I cannot deny I was looking forward to the release of this film. I was born in Margate and grew up in Broadstairs. This film is shot on location in these neighbouring towns on the south east corner of England. I have many childhood memories attached to the Dreamland Cinema that is the focus of the film and I am an avid fan of the cinematography of Roger Deakins. This film brought together the directing talents of Sam Mendes and a host of outstanding British actors, and with Deakins given the chance to present my hometown to the world with his award winning eye, this was a cinema event of unmatched possibility.
Or it should have been.
It is a sumptuous visual masterpiece, capturing the curious grandeur of the faded glory of a once prosperous seaside town. The art deco cinema which hosts so much of the action is the star of the show. This may indicate a way to begin to understand some of the issues with this film. It is uncertain as to what exactly it wants to be. The film starts out a little uncertain, out of focus and like a story seeking a subject. It does start to sharpen in on the themes of choice as it progresses, but for many, by then, the interest will have expired.
It has often been described as a latest entry into the limited genre of "love letter to cinema" but this feels like something that has been grafted onto a maudlin doomed romance tale, which itself has been smeared with the filth of racism. There is the spectre of mental health which stalks the film before muscling into the foreground. The film ebbs like the tide on the Margate sands and opportunities seem to be overlooked. Norman, the projectionist, played beautifully by Toby Jones, seems to be on screen to simply convey cinematic metaphors for the film to hang its hat on. As the film is meandering to a downbeat conclusion he suddenly brings a touching insight into his past, his frustrations and bad decisions. It pulls you in only to be packed away and not touched upon further. The film maybe could have benefitted from telling the stories of the multiple characters employed at the cinema. There is presence and promise, there are stories to be told but they feel like background scenery or simply foils in place to allow lead characters to reflect their own experiences. At times the cast are seen as reflections in the shot, Deakins capturing the essence of the spectral lives of others in the slim offerings of the script.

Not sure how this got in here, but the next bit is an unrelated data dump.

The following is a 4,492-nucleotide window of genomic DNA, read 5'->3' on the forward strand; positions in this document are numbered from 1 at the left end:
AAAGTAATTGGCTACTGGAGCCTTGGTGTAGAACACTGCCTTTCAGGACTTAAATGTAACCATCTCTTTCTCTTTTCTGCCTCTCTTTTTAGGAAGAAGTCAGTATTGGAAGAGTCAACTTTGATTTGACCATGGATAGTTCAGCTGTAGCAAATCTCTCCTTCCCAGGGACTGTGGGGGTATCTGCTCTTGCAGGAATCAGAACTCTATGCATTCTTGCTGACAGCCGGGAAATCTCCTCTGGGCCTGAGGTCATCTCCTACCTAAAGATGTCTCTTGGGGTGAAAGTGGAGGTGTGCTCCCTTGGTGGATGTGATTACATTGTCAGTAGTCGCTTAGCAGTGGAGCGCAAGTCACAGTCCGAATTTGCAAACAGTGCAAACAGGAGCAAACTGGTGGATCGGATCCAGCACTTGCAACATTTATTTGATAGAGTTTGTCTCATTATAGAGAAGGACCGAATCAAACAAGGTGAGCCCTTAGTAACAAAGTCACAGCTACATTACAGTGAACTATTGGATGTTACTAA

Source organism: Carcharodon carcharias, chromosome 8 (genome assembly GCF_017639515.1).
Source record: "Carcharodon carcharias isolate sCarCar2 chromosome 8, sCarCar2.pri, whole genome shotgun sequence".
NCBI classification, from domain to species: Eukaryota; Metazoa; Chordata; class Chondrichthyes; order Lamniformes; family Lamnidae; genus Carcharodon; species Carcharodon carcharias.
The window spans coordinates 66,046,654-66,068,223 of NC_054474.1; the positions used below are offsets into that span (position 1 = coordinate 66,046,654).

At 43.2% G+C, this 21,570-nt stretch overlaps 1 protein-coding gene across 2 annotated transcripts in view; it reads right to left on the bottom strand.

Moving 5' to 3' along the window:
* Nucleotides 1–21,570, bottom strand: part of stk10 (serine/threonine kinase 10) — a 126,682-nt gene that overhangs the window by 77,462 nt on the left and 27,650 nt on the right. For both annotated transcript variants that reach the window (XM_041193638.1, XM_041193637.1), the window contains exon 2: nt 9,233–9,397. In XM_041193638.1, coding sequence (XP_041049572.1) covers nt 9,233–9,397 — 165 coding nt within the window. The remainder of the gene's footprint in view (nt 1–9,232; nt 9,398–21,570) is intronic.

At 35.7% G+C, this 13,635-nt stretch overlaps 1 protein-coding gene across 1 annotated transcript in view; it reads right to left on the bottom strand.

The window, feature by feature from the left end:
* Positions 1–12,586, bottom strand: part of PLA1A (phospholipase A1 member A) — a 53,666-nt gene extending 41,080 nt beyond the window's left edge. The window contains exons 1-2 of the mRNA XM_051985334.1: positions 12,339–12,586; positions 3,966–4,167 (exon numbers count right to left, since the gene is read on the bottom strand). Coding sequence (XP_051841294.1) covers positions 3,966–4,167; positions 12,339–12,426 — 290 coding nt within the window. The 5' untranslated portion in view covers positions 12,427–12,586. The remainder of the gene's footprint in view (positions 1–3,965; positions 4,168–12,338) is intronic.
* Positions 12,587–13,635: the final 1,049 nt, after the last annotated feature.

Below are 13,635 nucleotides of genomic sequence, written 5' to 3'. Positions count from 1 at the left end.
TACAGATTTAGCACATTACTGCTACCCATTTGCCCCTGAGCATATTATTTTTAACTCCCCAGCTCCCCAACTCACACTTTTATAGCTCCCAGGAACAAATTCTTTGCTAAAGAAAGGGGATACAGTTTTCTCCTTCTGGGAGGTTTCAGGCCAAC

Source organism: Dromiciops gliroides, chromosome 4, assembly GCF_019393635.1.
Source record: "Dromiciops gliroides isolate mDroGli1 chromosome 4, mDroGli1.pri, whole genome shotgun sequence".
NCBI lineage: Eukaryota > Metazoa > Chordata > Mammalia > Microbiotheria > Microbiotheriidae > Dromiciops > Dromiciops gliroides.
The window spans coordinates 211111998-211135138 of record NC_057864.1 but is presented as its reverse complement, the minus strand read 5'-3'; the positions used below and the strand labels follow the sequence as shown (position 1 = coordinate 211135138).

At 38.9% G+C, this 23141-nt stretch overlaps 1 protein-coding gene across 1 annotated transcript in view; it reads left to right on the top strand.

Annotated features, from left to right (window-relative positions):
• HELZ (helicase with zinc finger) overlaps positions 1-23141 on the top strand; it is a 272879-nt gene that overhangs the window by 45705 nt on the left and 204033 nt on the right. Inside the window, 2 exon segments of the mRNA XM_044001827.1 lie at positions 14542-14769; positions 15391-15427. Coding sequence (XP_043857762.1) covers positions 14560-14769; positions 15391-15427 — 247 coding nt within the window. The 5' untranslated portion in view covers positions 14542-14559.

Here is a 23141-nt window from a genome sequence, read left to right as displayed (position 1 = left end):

Olivia Colman is outstanding as the brooding silent angst driven lead, but it is probably fair to observe that we have seen this performance before. Colin Firth has made the transition from nice boys to unpleasant men with ease and while Michael Ward delivers a composed performance as the lead male, the relationship with Olivia Coleman's Hilary feels like a curious contrivance. In fact, Stephen spends the film in a space of curious contrivance, as if he is another mere plot device in Hilary's small world. There is a relentless feeling of impending doom hanging over him. So much so that when the moment of dread arrives, it is much more of a Bingo Hall moment for the audience than a cinematic statement. And a special mention must go to Tom Brooke as Neil who makes his limited role feel far more rounded than the script allows him to be.
The meandering strands and themes seem to come together in the second half of the film, with a clear focus emerging but by then it feels like a lost opportunity. Empire of Light is a small screen story on a big screen canvas. The care and detail Deakins displays is a delight, no shot is purely functional and for students of the craft this is a tour de force. The acting is impressive. But the tale is lacking. The various themes have been handled elsewhere in far better style. It leaves you wanting to find reasons to like it and perhaps the ambition that is evident in the title sets the film up to disappoint.
The Empire of alright was one cheeky, pithy review. This feels unfair. The film is earnest and at times moving. But it is distant, almost distracted. The illusion of life as set out by projectionist Norman as he explains the magic of cinema feels like a self afflicted curse for the piece : "...it's just static frames, with darkness in between..." There seems to be a lack of light and as Norman also proffers - "...nothing happens without light."